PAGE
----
Carrying a lunch prepared by his wife, Ye Li, a 6-foot-3 former player in China’s professional league, Mr. Yao drives more than an hour to Jiao Tong University, where he sits through his required courses in the economics and management department, NY Times reported.
According to one Chinese news report, Mr. Yao would prefer to live in the dorms with his 20-year-old classmates, a move that would save time and energy, “but the beds are too small.”
“When I signed my first professional contract with the Shanghai Sharks at age 17, I promised my parents that, after my basketball career ended, I would pursue my studies at the university level,” Mr. Yao told reporters in Shanghai.
Now in his third year at Jiao Tong University, Mr. Yao is less than two years away from fulfilling that promise.
It hasn’t always been easy. The 33-year-old can hardly walk anywhere on campus without being swarmed by fans and reportedly complained once that one of his professors was a former high school classmate.
But true to his word, Mr. Yao has diligently continued studying, taking English, journalism and finance electives in addition to his required classes.
On his first day of studies in the fall of 2011, Mr. Yao told reporters: “I feel good today, but a little tired, since I haven’t been in class for over 10 years. I am rusty.”
Returning to the classroom is a common but seldom realized dream for Chinese athletes, many of whom are removed from regular schools in their preteens and placed in athletic institutes. The Chinese government maintains a separate Soviet-inspired network of sports schools that are almost entirely dedicated to increasing China’s Olympic medal count.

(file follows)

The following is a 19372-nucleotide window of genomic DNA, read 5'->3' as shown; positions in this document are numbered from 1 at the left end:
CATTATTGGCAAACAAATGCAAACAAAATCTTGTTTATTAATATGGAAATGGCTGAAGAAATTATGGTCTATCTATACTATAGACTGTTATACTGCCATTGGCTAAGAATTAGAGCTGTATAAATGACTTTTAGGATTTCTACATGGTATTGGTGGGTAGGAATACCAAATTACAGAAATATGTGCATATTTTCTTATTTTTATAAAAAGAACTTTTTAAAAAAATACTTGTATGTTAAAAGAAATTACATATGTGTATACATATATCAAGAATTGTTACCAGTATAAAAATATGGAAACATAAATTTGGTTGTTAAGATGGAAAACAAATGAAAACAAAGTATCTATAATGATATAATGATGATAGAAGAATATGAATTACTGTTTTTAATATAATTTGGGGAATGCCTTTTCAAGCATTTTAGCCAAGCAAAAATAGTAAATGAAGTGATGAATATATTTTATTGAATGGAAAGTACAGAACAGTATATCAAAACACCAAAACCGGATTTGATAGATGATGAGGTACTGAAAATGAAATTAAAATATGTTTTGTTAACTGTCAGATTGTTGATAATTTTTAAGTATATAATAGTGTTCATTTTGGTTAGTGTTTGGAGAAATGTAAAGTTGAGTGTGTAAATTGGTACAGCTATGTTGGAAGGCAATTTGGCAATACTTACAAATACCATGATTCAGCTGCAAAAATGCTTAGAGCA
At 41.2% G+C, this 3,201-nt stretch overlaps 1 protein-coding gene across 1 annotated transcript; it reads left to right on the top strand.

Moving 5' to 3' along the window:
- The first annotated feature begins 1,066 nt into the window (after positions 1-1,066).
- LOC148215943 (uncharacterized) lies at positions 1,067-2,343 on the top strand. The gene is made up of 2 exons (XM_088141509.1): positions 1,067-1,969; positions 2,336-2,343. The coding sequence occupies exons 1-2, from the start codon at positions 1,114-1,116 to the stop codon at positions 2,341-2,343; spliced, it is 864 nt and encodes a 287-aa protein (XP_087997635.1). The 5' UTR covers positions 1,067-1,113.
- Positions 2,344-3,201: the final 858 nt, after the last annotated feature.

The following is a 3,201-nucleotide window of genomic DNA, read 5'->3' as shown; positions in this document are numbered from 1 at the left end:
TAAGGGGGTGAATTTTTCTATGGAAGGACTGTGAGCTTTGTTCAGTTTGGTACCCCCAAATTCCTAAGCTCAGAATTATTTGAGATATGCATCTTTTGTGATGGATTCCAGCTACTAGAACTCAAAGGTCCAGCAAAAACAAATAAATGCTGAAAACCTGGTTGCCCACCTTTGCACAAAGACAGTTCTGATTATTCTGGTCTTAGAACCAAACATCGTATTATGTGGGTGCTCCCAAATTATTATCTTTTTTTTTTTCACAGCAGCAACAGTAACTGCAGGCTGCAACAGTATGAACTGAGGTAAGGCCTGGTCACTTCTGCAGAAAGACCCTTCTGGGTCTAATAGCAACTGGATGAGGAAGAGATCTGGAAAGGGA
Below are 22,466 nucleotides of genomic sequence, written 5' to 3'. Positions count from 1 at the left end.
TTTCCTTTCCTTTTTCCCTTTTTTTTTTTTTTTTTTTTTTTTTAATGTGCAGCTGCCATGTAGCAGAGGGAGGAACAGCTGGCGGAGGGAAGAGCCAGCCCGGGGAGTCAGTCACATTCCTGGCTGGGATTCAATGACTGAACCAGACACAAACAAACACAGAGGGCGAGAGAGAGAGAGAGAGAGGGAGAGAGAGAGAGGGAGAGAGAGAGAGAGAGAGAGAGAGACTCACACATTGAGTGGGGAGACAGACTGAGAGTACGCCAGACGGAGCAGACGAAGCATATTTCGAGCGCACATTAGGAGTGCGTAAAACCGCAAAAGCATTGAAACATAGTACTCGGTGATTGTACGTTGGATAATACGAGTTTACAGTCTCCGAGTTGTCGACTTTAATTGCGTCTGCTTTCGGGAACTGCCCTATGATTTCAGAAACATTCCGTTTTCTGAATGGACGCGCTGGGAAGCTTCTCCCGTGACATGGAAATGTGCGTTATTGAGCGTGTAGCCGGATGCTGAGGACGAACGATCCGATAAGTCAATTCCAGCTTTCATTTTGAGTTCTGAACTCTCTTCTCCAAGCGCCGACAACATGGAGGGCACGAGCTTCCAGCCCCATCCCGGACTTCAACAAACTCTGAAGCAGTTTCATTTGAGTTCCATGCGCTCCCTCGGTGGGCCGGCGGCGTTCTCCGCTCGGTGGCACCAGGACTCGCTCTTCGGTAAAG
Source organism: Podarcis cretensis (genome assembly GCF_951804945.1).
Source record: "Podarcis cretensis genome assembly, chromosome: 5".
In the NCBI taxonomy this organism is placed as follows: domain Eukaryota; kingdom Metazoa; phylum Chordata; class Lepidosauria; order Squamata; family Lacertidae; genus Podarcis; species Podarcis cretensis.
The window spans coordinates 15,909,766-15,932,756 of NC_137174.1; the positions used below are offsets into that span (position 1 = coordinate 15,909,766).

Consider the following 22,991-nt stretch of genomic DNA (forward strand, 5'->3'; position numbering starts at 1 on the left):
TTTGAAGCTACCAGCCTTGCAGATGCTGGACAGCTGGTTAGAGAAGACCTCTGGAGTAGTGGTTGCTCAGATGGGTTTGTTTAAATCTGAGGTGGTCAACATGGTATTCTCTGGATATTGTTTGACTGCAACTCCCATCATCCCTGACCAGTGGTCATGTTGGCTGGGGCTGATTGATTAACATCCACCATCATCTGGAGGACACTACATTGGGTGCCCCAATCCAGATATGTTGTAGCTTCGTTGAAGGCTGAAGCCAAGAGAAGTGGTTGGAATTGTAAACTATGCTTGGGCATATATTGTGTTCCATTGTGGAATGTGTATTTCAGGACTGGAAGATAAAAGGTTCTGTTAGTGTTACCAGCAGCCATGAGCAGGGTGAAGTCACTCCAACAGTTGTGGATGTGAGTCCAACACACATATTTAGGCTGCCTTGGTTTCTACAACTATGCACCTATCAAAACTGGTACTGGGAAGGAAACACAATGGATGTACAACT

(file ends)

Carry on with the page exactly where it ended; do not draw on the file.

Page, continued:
When Mr. Yao first entered the Chinese Basketball Association, the state-run equivalent of the N.B.A., he was reportedly forced to practice 10 hours a day.
When Mr. Yao retired at the age of 31 because of injuries, many sports analysts suggested that he had been overworked by the Chinese state athletics system.
During the N.B.A.’s off-season, players from the United States and other countries usually use the time to relax and give their bodies time to recuperate. During Mr. Yao’s off-seasons, he would rush back to China to take part in months of rigorous training for the national team.
When high-profile Chinese athletes retire, they often are drawn into the political sphere. In 2011, shortly after retiring and becoming the owner of the struggling Shanghai Sharks, the team where he got his professional start, Mr. Yao was elected to be one of seven new members on the Shanghai Committee of the Chinese People’s Political Consultative Conference, an advisory body to the local government. The other new members were all nearly twice his age.
In 2013, he was promoted to the National Committee of the C.P.P.C.C. alongside military officers, government officials, state-recognized religious leaders and other prominent figures.
It is unclear whether Yao’s political responsibilities pose an impediment to his studies, but last week he was photographed in Chicago accompanying Vice Prime Minister Liu Yandong, China’s highest-ranking female politician, to a Chicago Bulls game.
The two shared one of the arena’s spectator boxes with Scottie Pippen, the former Chicago Bull; Chicago’s mayor, Rahm Emanuel; and other notables.
Yao played 8 years in the NBA – all for the Houston Rockets. He holds career averages of 19 points per game, 9.2 rebounds per game, and 1.9 blocks per game.
He appeared in 486 NBA games (476 started), and was selected to the NBA All-Star team 8 times.Follow @exnbadotcom
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